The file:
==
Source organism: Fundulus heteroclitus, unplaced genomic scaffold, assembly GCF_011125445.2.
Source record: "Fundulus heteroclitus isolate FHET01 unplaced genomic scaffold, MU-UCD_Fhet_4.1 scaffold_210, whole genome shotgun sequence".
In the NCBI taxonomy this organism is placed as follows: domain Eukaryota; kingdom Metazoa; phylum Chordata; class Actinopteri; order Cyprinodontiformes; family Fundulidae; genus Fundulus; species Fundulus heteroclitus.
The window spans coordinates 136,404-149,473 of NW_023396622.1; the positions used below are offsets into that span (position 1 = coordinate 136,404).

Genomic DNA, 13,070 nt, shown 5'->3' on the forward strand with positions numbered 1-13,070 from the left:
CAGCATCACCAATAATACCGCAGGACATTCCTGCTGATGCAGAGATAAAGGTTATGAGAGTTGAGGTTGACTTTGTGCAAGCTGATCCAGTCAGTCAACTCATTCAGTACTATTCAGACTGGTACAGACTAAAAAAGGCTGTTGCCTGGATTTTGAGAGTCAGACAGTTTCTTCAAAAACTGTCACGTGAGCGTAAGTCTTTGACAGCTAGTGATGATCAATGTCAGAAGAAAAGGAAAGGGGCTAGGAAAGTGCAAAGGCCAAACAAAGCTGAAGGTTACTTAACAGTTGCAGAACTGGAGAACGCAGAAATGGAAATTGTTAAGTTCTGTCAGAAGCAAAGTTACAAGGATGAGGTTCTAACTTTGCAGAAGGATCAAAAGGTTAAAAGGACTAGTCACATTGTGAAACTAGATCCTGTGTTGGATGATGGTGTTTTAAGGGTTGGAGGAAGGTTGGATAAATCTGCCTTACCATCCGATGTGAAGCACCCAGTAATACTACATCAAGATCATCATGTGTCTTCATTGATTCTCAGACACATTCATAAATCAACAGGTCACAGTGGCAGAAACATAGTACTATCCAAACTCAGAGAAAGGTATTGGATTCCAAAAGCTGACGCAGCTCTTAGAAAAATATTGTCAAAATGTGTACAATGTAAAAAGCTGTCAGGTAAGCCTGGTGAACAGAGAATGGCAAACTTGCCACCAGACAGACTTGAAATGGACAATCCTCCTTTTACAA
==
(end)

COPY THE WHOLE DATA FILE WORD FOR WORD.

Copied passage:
Source organism: Fundulus heteroclitus, unplaced genomic scaffold, assembly GCF_011125445.2.
Source record: "Fundulus heteroclitus isolate FHET01 unplaced genomic scaffold, MU-UCD_Fhet_4.1 scaffold_210, whole genome shotgun sequence".
In the NCBI taxonomy this organism is placed as follows: domain Eukaryota; kingdom Metazoa; phylum Chordata; class Actinopteri; order Cyprinodontiformes; family Fundulidae; genus Fundulus; species Fundulus heteroclitus.
The window spans coordinates 136,404-149,473 of NW_023396622.1; the positions used below are offsets into that span (position 1 = coordinate 136,404).

Genomic DNA, 13,070 nt, shown 5'->3' on the forward strand with positions numbered 1-13,070 from the left:
CAGCATCACCAATAATACCGCAGGACATTCCTGCTGATGCAGAGATAAAGGTTATGAGAGTTGAGGTTGACTTTGTGCAAGCTGATCCAGTCAGTCAACTCATTCAGTACTATTCAGACTGGTACAGACTAAAAAAGGCTGTTGCCTGGATTTTGAGAGTCAGACAGTTTCTTCAAAAACTGTCACGTGAGCGTAAGTCTTTGACAGCTAGTGATGATCAATGTCAGAAGAAAAGGAAAGGGGCTAGGAAAGTGCAAAGGCCAAACAAAGCTGAAGGTTACTTAACAGTTGCAGAACTGGAGAACGCAGAAATGGAAATTGTTAAGTTCTGTCAGAAGCAAAGTTACAAGGATGAGGTTCTAACTTTGCAGAAGGATCAAAAGGTTAAAAGGACTAGTCACATTGTGAAACTAGATCCTGTGTTGGATGATGGTGTTTTAAGGGTTGGAGGAAGGTTGGATAAATCTGCCTTACCATCCGATGTGAAGCACCCAGTAATACTACATCAAGATCATCATGTGTCTTCATTGATTCTCAGACACATTCATAAATCAACAGGTCACAGTGGCAGAAACATAGTACTATCCAAACTCAGAGAAAGGTATTGGATTCCAAAAGCTGACGCAGCTCTTAGAAAAATATTGTCAAAATGTGTACAATGTAAAAAGCTGTCAGGTAAGCCTGGTGAACAGAGAATGGCAAACTTGCCACCAGACAGACTTGAAATGGACAATCCTCCTTTTACAA